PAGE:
Facing a do-or-die situation for the completion of major off-site roadwork this summer, and a slower-than-expected work schedule on an Eversource project, Encore Boston Harbor and the City of Everett have announced that the areas of Beacham, Dexter and Robin Streets will basically be closed off from Aug. 8 through October.
The change – which will also encompass Lower Broadway/Route 99 is expected to have major impacts on Charlestown – including Sullivan Square, Rutherford Avenue, and perhaps some side streets like Medford Street.
Many had hoped that the work could get done side-by-side, and by making the Eversource transmission line project and the Encore traffic project a dual project – it could bring down the pain associated with so much construction work in one small location.
However, that ended up not happening, said Everett Planner Jay Monti, who indicated that Eversource moved too slow on their project. That, in turn, has put things in jeopardy for the casino to get its work done before the end of the outdoor construction season – which closes in early November when the asphalt plants shut down.
“Due to delays in permitting and obstructions on the road, Eversource has gotten behind schedule to the point it’s going to threaten Encore in getting its [off-site] roadwork done and without that work they can’t open the casino next year. We’re up against a wall and the only way to get it to work is to go 24 hours a day and essentially shut down the roads…Things got critical last week and Eversource was just not making progress. Encore came to us and said they can’t wait any longer. They can’t risk not opening up the casino on time because of the Eversource project running behind.”
The shut-down began on Aug. 8, and will run for about 10 weeks into October so that Eversource can work around the clock, three shifts, to get their work in the area done and move on to Chelsea and East Boston. Following that, the shutdown will allow Encore to work around the clock to get the work done that has been held up due to Eversource running behind. That work also includes off-site improvements in Sullivan Square and Rutherford Avenue.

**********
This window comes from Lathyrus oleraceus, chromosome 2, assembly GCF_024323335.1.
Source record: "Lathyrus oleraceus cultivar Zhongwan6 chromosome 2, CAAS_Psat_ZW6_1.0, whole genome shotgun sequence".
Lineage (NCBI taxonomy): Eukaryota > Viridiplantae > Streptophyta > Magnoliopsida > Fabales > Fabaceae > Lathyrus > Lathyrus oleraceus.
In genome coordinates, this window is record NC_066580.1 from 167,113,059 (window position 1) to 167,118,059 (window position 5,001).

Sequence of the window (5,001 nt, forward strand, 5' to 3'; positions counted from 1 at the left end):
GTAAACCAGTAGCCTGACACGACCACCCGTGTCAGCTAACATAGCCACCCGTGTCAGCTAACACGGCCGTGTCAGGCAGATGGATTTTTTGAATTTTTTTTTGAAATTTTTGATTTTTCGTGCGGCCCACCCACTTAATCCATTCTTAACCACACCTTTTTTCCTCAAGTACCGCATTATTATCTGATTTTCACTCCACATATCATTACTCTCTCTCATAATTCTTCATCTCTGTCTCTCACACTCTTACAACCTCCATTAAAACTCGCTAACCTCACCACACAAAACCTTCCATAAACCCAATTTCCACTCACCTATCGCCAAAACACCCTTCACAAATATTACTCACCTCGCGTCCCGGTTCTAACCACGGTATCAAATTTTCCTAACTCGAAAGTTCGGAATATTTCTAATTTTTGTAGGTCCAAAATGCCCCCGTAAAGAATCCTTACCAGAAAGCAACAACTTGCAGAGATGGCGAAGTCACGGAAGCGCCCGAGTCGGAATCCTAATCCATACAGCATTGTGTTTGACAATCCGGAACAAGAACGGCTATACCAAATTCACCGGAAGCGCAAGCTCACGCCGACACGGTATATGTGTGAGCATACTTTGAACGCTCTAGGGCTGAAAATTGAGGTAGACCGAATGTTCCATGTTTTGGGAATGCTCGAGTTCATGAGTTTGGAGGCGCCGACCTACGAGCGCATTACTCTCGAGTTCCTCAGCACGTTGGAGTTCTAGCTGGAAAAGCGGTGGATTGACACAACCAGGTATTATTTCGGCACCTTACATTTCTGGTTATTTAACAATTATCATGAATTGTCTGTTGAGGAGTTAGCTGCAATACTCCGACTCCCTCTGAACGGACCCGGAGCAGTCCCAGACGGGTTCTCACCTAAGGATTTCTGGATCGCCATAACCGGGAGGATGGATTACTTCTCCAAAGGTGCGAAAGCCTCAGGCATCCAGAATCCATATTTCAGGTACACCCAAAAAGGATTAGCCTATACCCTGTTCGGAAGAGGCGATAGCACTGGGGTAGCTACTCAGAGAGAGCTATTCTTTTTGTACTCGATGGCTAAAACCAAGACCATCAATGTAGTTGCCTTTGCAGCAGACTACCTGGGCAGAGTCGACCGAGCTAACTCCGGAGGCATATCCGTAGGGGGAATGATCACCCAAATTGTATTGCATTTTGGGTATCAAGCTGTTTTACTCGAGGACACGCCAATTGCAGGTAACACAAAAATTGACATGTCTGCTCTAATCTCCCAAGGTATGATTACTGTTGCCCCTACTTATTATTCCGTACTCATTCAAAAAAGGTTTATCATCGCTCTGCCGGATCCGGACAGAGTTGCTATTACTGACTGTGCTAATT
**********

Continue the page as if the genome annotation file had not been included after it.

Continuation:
Everett’s Monti said the corridor will be open to pedestrians and bicycles during the 10-week shutdown.
To be clear, though, the roads will be open for drivers, but it will be more than difficult to get through at all hours of the day. So, they are suggesting people use other ways to get places like the airport, the Produce Center and other areas.
“For all intents and purposes, it’s closed because anyone who goes down there will sit in traffic for three hours,” he said. “We want to send a message to people who use that corridor. If you’re a cabbie going to or coming from the airport, you have to take the Tobin and pay the toll. If you’re a delivery driver for Amazon, we don’t want you in that area because this work needs to get done. If you’re a driver for the Produce Center, we encourage you to take Rt. 16 and Second Street into Chelsea.”
Monti also advised residents that it would be wise to simply stay away from the entire Lower Broadway area, including Rt. 99, through October.
“We’ve got to rip a Band-aid off and allow Eversource to get in there and work two or three shifts to get this done,” he said.